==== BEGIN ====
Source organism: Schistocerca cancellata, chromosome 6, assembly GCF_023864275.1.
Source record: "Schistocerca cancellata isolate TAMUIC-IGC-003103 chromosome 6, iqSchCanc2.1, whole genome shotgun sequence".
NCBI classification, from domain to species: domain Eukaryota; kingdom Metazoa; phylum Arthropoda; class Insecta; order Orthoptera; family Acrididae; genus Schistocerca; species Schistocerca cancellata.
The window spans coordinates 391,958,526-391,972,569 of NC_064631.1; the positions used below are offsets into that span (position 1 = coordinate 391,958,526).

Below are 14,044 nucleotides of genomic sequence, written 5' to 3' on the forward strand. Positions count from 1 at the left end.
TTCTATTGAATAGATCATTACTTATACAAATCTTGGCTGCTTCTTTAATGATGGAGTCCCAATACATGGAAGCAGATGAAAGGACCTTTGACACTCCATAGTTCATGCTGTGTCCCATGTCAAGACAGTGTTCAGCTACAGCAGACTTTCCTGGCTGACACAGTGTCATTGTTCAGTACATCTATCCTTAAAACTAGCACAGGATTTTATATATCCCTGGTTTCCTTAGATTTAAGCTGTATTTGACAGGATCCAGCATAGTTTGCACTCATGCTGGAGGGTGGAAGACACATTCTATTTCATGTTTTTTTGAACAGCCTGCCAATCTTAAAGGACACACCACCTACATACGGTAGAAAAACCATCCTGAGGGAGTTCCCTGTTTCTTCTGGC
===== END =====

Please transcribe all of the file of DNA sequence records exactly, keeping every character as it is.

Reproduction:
Source organism: Schistocerca cancellata, chromosome 6, assembly GCF_023864275.1.
Source record: "Schistocerca cancellata isolate TAMUIC-IGC-003103 chromosome 6, iqSchCanc2.1, whole genome shotgun sequence".
NCBI classification, from domain to species: domain Eukaryota; kingdom Metazoa; phylum Arthropoda; class Insecta; order Orthoptera; family Acrididae; genus Schistocerca; species Schistocerca cancellata.
The window spans coordinates 391,958,526-391,972,569 of NC_064631.1; the positions used below are offsets into that span (position 1 = coordinate 391,958,526).

Below are 14,044 nucleotides of genomic sequence, written 5' to 3' on the forward strand. Positions count from 1 at the left end.
TTCTATTGAATAGATCATTACTTATACAAATCTTGGCTGCTTCTTTAATGATGGAGTCCCAATACATGGAAGCAGATGAAAGGACCTTTGACACTCCATAGTTCATGCTGTGTCCCATGTCAAGACAGTGTTCAGCTACAGCAGACTTTCCTGGCTGACACAGTGTCATTGTTCAGTACATCTATCCTTAAAACTAGCACAGGATTTTATATATCCCTGGTTTCCTTAGATTTAAGCTGTATTTGACAGGATCCAGCATAGTTTGCACTCATGCTGGAGGGTGGAAGACACATTCTATTTCATGTTTTTTTGAACAGCCTGCCAATCTTAAAGGACACACCACCTACATACGGTAGAAAAACCATCCTGAGGGAGTTCCCTGTTTCTTCTGGC